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Chapter 8 Review

Microbial Genetics

Genetics Study of what genes are, how they carry information, how information is expressed, and how genes are replicated.
Gene A segment of DNA that encodes a functional product, usually a protein.
Chromosome Structures containing DNA.
Genome All of the genetic material in a cell.
Genomics Molecular study/characterization of genomes.
Genotype Genes of an organism.
Phenotype Expression of the genes.
Bacteria Typically have single circular chromosomes consisting of a single circular molecule of DNA with associated proteins.
Flow of Genetic information Information contained in the DNA is transcribed into RNA and translated into proteins.
DNA Consists of Polymer nucleotides; Adenine, Thymine, Cytosine, Guanine. Double helix associated with proteins. Strands held together by hydrogen bonds between A-T and C-G.
DNA replication Result is two new strands of DNA, each having base sequence complementary to original strands. Because each double-strand molecule contains one original and one new strand it's known as semi-conservative.
Transcription DNA is transcribed to make RNA (mRNA, tRNA, and rRNA). Begins when the RNA polymerase binds to a promoter sequence. Proceeds in the 5' to 3' direction. Stops when it reaches a terminator sequence.
Translation mRNA is translated in codons (3 nucleotides). Begins at the start codon: AUG. Ends ate a stop codon: UAA, UAG, or UGA.
Regulation of bacterial gene expression Constitutive enzymes are expressed at a fixed rate, others are expressed only as needed.
Inducible enzymes (Induction) In the presence of certain chemicals (inducers), cells synthesize more enzymes. Inducer is a chemical or environmental stimulus that causes (induces) the transcription of specific genes.
Example of Induction Lactose induces the transcription of genes to make enzymes for consuming lactose.
Repessible enzymes Control the synthesis of one or several (repressible) enzymes. when cells are exposed to particular a end-product, the synthesis of enzymes related to that product decreases.
Repression Is the process by which a repressor protein can stop the synthesis of another protein by binding the operator site and thus preventing transcription. Many genes are transcribed until they are "turned off" by a repressor.
Example of Repression The genes for making tryptophan are "turned off" when excess tryptophan is present.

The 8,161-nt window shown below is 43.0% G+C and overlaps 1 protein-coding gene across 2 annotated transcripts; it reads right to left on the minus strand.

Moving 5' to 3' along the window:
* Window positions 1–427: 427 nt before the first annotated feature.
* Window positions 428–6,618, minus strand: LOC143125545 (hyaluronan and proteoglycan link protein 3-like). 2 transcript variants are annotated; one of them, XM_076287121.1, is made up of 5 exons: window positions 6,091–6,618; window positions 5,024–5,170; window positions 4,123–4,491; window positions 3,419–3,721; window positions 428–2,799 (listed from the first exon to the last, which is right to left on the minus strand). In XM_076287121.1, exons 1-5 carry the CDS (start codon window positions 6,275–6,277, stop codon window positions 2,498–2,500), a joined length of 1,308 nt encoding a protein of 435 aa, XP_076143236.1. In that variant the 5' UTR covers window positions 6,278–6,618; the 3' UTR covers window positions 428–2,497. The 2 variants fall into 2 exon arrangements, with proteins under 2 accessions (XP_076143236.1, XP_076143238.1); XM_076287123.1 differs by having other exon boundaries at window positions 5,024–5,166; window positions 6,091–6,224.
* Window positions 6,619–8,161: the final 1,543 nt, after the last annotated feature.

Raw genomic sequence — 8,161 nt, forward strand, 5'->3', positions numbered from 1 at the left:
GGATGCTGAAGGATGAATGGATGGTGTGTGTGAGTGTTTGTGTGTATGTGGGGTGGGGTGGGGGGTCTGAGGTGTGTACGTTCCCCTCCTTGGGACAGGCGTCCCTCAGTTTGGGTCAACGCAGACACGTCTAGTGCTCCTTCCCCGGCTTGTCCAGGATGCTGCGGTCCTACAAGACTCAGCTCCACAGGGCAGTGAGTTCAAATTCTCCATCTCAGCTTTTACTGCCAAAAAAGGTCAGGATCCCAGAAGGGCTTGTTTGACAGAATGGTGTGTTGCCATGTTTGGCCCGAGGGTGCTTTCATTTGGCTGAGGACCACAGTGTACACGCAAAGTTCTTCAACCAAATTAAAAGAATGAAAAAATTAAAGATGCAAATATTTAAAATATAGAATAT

Mutation: Change in genetic material Are a change in genetic material. Mutations may be neutral, beneficial, or harmful. Change in one base results in change in amino acid added to sequence.
Mutagen Agents in the environment that cause permanent changes in DNA (mutations). Examples are radiation, and toxic chemicals.
Spontaneous mutations Occur without the presence of any mutagen.
UV radiation Is non-ionizing; it causes bonding between adjacent thymine's (causes thymine dimers).
Light-repair Enzymes that repair thymine dimers in the presence of visible light.
Frequency of Mutations Not very many "mistakes" per gene copied.
Vertical gene transfer (genetic transfer) Occurs during reproduction, when genes are passed from one organism to its offspring.
Horizontal gene transfer (genetic transfer) Transfer of genes between bacterial cells of the same generation. (involves portion of the cell's DNA being transferred from donor to recipient).
Genetic recombination The rearrangement of genes from separate groups of genes, usually involves DNA from different organisms; it contributes to genetic diversity. When some of the donor's DNA has been integrated into the recipient's DNA the resultant cell is recombinant.
Transformation in bacteria During this process, genes are transferred from one bacterium to another as "naked" DNA in a solution. this process occurs naturally among a few genera of bacteria.
Conjugation in bacteria (via cell to cell contact) This process requires contact between living cells. Example when an F factor (a plasmid) is transferred from a donor (F+) to a recipient (F-), the F- cell is converted into an F+ cell.
Transduction in bacteria (via a bacteriophage-virus) In this process, DNA is passed from one bacterium to another in a bacteriophage (virus) and is then incorporated into the recipient's DNA. In generalized transduction, any bacterial genes can be transferred.
Plasmids Self-replicating small circular molecules of DNA carrying genes that are not usually essential for the cell's survival.
Transposons Are small segments of DNA that can move from one region to another region of the same chromosome or to a different chromosome or plasmid.
Types of Plasmids Conjucative plasmids, dissimilation plasmids and plasmids carrying genes for toxins or bacteriocins, and resistance factors.
Created by: KJones040607